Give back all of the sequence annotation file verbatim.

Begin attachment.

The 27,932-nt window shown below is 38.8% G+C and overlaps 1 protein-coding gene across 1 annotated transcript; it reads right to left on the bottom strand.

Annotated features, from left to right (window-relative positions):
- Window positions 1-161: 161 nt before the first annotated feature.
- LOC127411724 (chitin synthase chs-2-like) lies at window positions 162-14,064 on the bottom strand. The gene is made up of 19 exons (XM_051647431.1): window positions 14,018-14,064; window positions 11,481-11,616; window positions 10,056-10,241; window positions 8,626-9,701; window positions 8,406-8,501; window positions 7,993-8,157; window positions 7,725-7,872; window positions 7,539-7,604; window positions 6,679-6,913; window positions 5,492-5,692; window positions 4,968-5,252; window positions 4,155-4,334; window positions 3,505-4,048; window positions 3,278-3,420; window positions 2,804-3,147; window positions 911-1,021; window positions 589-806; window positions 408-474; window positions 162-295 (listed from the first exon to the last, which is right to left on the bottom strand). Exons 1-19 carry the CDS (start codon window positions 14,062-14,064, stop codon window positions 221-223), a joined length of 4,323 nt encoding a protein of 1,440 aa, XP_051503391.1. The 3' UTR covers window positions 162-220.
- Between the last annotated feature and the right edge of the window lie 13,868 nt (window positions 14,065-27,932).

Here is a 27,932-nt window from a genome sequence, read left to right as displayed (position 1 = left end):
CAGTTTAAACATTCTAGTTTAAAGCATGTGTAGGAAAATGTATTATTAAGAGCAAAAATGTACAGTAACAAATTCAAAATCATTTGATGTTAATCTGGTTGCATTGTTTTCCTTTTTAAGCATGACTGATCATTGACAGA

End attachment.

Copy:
The 27,932-nt window shown below is 38.8% G+C and overlaps 1 protein-coding gene across 1 annotated transcript; it reads right to left on the bottom strand.

Annotated features, from left to right (window-relative positions):
- Window positions 1-161: 161 nt before the first annotated feature.
- LOC127411724 (chitin synthase chs-2-like) lies at window positions 162-14,064 on the bottom strand. The gene is made up of 19 exons (XM_051647431.1): window positions 14,018-14,064; window positions 11,481-11,616; window positions 10,056-10,241; window positions 8,626-9,701; window positions 8,406-8,501; window positions 7,993-8,157; window positions 7,725-7,872; window positions 7,539-7,604; window positions 6,679-6,913; window positions 5,492-5,692; window positions 4,968-5,252; window positions 4,155-4,334; window positions 3,505-4,048; window positions 3,278-3,420; window positions 2,804-3,147; window positions 911-1,021; window positions 589-806; window positions 408-474; window positions 162-295 (listed from the first exon to the last, which is right to left on the bottom strand). Exons 1-19 carry the CDS (start codon window positions 14,062-14,064, stop codon window positions 221-223), a joined length of 4,323 nt encoding a protein of 1,440 aa, XP_051503391.1. The 3' UTR covers window positions 162-220.
- Between the last annotated feature and the right edge of the window lie 13,868 nt (window positions 14,065-27,932).

Here is a 27,932-nt window from a genome sequence, read left to right as displayed (position 1 = left end):
CAGTTTAAACATTCTAGTTTAAAGCATGTGTAGGAAAATGTATTATTAAGAGCAAAAATGTACAGTAACAAATTCAAAATCATTTGATGTTAATCTGGTTGCATTGTTTTCCTTTTTAAGCATGACTGATCATTGACAGA